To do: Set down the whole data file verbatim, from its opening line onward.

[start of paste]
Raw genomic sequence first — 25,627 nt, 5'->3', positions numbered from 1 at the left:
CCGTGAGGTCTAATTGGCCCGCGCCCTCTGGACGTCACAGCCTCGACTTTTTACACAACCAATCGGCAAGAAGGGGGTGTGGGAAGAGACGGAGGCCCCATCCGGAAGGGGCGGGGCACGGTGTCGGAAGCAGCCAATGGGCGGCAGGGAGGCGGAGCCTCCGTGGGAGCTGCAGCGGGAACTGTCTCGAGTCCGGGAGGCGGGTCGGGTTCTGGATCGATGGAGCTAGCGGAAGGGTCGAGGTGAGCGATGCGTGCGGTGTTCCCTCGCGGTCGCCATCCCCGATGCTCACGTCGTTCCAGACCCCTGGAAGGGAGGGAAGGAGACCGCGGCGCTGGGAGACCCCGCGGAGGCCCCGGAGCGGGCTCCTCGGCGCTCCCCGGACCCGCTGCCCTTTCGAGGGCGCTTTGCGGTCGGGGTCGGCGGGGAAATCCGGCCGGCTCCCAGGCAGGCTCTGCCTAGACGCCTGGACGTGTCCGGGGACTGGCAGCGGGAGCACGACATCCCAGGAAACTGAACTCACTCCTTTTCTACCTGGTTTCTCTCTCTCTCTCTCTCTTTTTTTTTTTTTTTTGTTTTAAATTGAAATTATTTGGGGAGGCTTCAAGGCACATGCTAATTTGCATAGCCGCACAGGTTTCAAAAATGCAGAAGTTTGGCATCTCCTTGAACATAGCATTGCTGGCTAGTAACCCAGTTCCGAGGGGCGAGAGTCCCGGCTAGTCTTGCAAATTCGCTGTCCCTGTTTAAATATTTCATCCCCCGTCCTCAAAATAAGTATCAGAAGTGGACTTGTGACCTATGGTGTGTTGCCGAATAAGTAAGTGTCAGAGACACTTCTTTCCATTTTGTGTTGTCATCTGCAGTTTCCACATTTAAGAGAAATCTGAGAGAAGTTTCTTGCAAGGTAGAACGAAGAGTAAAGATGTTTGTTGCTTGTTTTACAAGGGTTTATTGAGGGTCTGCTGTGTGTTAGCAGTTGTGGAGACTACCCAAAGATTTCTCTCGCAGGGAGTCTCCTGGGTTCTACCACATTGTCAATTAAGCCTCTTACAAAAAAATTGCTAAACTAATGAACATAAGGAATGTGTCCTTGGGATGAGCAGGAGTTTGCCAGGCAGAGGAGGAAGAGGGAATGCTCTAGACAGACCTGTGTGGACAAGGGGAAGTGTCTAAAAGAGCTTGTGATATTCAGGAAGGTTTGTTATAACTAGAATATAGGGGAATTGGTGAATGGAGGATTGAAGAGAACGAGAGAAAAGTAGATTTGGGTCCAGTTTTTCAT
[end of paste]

Raw genomic sequence first — 25,627 nt, 5'->3', positions numbered from 1 at the left:
CCGTGAGGTCTAATTGGCCCGCGCCCTCTGGACGTCACAGCCTCGACTTTTTACACAACCAATCGGCAAGAAGGGGGTGTGGGAAGAGACGGAGGCCCCATCCGGAAGGGGCGGGGCACGGTGTCGGAAGCAGCCAATGGGCGGCAGGGAGGCGGAGCCTCCGTGGGAGCTGCAGCGGGAACTGTCTCGAGTCCGGGAGGCGGGTCGGGTTCTGGATCGATGGAGCTAGCGGAAGGGTCGAGGTGAGCGATGCGTGCGGTGTTCCCTCGCGGTCGCCATCCCCGATGCTCACGTCGTTCCAGACCCCTGGAAGGGAGGGAAGGAGACCGCGGCGCTGGGAGACCCCGCGGAGGCCCCGGAGCGGGCTCCTCGGCGCTCCCCGGACCCGCTGCCCTTTCGAGGGCGCTTTGCGGTCGGGGTCGGCGGGGAAATCCGGCCGGCTCCCAGGCAGGCTCTGCCTAGACGCCTGGACGTGTCCGGGGACTGGCAGCGGGAGCACGACATCCCAGGAAACTGAACTCACTCCTTTTCTACCTGGTTTCTCTCTCTCTCTCTCTCTTTTTTTTTTTTTTTTGTTTTAAATTGAAATTATTTGGGGAGGCTTCAAGGCACATGCTAATTTGCATAGCCGCACAGGTTTCAAAAATGCAGAAGTTTGGCATCTCCTTGAACATAGCATTGCTGGCTAGTAACCCAGTTCCGAGGGGCGAGAGTCCCGGCTAGTCTTGCAAATTCGCTGTCCCTGTTTAAATATTTCATCCCCCGTCCTCAAAATAAGTATCAGAAGTGGACTTGTGACCTATGGTGTGTTGCCGAATAAGTAAGTGTCAGAGACACTTCTTTCCATTTTGTGTTGTCATCTGCAGTTTCCACATTTAAGAGAAATCTGAGAGAAGTTTCTTGCAAGGTAGAACGAAGAGTAAAGATGTTTGTTGCTTGTTTTACAAGGGTTTATTGAGGGTCTGCTGTGTGTTAGCAGTTGTGGAGACTACCCAAAGATTTCTCTCGCAGGGAGTCTCCTGGGTTCTACCACATTGTCAATTAAGCCTCTTACAAAAAAATTGCTAAACTAATGAACATAAGGAATGTGTCCTTGGGATGAGCAGGAGTTTGCCAGGCAGAGGAGGAAGAGGGAATGCTCTAGACAGACCTGTGTGGACAAGGGGAAGTGTCTAAAAGAGCTTGTGATATTCAGGAAGGTTTGTTATAACTAGAATATAGGGGAATTGGTGAATGGAGGATTGAAGAGAACGAGAGAAAAGTAGATTTGGGTCCAGTTTTTCAT